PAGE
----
Nat. Genet.
PUBLISHED: 07-08-2011
Show Abstract
Hide Abstract
Atopic dermatitis (AD) is a commonly occurring chronic skin disease with high heritability. Apart from filaggrin (FLG), the genes influencing atopic dermatitis are largely unknown. We conducted a genome-wide association meta-analysis of 5,606 affected individuals and 20,565 controls from 16 population-based cohorts and then examined the ten most strongly associated new susceptibility loci in an additional 5,419 affected individuals and 19,833 controls from 14 studies. Three SNPs reached genome-wide significance in the discovery and replication cohorts combined, including rs479844 upstream of OVOL1 (odds ratio (OR) = 0.88, P = 1.1 × 10(-13)) and rs2164983 near ACTL9 (OR = 1.16, P = 7.1 × 10(-9)), both of which are near genes that have been implicated in epidermal proliferation and differentiation, as well as rs2897442 in KIF3A within the cytokine cluster at 5q31.1 (OR = 1.11, P = 3.8 × 10(-8)). We also replicated association with the FLG locus and with two recently identified association signals at 11q13.5 (rs7927894; P = 0.008) and 20q13.33 (rs6010620; P = 0.002). Our results underline the importance of both epidermal barrier function and immune dysregulation in atopic dermatitis pathogenesis.
Related JoVE Video
Interaction of insulin and PPAR-? genes in Alzheimers disease: the Epistasis Project.
J Neural Transm
PUBLISHED: 07-06-2011
Show Abstract
Hide Abstract
Altered glucose metabolism has been described in Alzheimers disease (AD). We re-investigated the interaction of the insulin (INS) and the peroxisome proliferator-activated receptor alpha (PPARA) genes in AD risk in the Epistasis Project, including 1,757 AD cases and 6,294 controls. Allele frequencies of both SNPs (PPARA L162V, INS intron 0 A/T) differed between Northern Europeans and Northern Spanish. The PPARA 162LL genotype increased AD risk in Northern Europeans (p = 0.04), but not in Northern Spanish (p = 0.2). There was no association of the INS intron 0 TT genotype with AD. We observed an interaction on AD risk between PPARA 162LL and INS intron 0 TT genotypes in Northern Europeans (Synergy factor 2.5, p = 0.016), but not in Northern Spanish. We suggest that dysregulation of glucose metabolism contributes to the development of AD and might be due in part to genetic variations in INS and PPARA and their interaction especially in Northern Europeans.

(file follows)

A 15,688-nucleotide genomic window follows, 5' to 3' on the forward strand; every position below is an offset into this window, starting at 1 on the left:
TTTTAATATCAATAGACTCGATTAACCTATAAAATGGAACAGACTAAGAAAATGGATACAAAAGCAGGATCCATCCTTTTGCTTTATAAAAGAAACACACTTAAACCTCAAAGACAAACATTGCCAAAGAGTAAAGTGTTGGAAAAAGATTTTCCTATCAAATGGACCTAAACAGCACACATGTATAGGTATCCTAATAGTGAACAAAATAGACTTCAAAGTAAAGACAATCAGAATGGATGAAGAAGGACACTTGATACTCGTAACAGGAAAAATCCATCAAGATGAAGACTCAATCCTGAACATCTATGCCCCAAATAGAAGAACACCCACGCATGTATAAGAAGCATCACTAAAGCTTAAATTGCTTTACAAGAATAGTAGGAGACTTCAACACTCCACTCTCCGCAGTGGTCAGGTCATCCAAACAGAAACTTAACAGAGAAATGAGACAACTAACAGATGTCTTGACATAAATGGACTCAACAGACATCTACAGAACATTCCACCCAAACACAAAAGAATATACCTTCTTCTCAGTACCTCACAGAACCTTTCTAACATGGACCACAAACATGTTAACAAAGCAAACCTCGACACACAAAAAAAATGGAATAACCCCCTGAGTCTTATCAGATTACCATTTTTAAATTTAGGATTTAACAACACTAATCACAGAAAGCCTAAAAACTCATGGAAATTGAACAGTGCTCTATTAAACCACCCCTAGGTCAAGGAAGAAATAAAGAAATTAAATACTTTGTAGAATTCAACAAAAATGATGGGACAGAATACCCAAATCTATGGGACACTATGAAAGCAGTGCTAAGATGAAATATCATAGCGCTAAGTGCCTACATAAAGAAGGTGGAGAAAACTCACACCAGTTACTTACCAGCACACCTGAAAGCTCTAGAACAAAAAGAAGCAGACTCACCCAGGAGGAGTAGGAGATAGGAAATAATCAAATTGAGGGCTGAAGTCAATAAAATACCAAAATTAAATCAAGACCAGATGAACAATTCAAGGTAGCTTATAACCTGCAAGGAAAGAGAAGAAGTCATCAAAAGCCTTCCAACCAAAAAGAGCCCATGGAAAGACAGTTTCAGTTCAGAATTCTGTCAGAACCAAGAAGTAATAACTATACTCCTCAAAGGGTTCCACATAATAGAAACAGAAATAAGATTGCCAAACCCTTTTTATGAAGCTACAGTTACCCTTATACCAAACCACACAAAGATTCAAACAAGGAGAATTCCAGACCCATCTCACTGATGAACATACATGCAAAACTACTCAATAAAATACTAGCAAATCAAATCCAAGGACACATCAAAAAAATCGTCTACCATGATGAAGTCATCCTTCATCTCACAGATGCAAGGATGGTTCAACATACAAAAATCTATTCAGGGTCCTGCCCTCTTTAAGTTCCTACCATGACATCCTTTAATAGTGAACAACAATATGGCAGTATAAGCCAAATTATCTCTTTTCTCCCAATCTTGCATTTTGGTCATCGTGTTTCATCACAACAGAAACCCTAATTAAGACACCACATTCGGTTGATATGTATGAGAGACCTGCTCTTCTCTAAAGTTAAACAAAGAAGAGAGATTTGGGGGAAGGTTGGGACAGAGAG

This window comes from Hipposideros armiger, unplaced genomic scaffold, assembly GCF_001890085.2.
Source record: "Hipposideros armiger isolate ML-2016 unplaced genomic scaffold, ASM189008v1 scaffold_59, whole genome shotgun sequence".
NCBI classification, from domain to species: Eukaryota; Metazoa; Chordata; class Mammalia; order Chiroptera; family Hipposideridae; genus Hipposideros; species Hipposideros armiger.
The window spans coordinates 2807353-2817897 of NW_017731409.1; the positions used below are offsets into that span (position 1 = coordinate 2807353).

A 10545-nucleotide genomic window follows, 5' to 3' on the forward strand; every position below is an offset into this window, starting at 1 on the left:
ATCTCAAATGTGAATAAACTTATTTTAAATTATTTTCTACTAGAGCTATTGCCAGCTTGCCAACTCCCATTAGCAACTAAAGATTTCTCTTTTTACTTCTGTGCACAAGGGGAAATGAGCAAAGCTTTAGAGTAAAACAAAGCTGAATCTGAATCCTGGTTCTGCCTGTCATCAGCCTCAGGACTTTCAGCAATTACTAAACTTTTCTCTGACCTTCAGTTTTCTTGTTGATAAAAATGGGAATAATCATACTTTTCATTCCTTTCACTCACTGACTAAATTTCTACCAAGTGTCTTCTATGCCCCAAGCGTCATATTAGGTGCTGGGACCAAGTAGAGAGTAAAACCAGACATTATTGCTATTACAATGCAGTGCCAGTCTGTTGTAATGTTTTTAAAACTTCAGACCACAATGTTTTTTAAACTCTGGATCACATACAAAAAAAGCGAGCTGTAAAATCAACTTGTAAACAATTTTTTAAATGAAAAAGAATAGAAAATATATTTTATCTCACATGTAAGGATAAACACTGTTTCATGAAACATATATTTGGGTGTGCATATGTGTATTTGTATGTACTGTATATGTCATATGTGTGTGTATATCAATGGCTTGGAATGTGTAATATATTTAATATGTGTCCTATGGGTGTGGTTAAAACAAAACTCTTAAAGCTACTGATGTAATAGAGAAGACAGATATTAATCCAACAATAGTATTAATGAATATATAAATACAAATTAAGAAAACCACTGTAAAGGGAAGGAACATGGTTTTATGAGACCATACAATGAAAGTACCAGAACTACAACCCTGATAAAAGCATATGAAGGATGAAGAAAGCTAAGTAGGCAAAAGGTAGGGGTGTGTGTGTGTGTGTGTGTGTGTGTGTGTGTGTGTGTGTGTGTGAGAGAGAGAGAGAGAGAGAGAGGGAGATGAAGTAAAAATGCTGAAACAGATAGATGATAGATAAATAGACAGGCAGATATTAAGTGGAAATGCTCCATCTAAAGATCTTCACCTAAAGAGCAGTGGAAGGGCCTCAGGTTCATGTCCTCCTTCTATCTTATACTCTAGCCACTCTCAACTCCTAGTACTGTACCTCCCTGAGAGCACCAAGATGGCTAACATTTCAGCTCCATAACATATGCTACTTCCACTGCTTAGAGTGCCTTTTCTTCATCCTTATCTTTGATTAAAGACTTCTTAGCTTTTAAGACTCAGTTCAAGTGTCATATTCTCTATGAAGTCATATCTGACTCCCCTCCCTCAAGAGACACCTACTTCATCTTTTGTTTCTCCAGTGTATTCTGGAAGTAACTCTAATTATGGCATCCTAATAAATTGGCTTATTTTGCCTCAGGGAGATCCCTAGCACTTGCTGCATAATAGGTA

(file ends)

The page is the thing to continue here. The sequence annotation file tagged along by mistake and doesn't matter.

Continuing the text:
Related JoVE Video
A genome-wide screen for interactions reveals a new locus on 4p15 modifying the effect of waist-to-hip ratio on total cholesterol.
PLoS Genet.
PUBLISHED: 06-23-2011
Show Abstract
Hide Abstract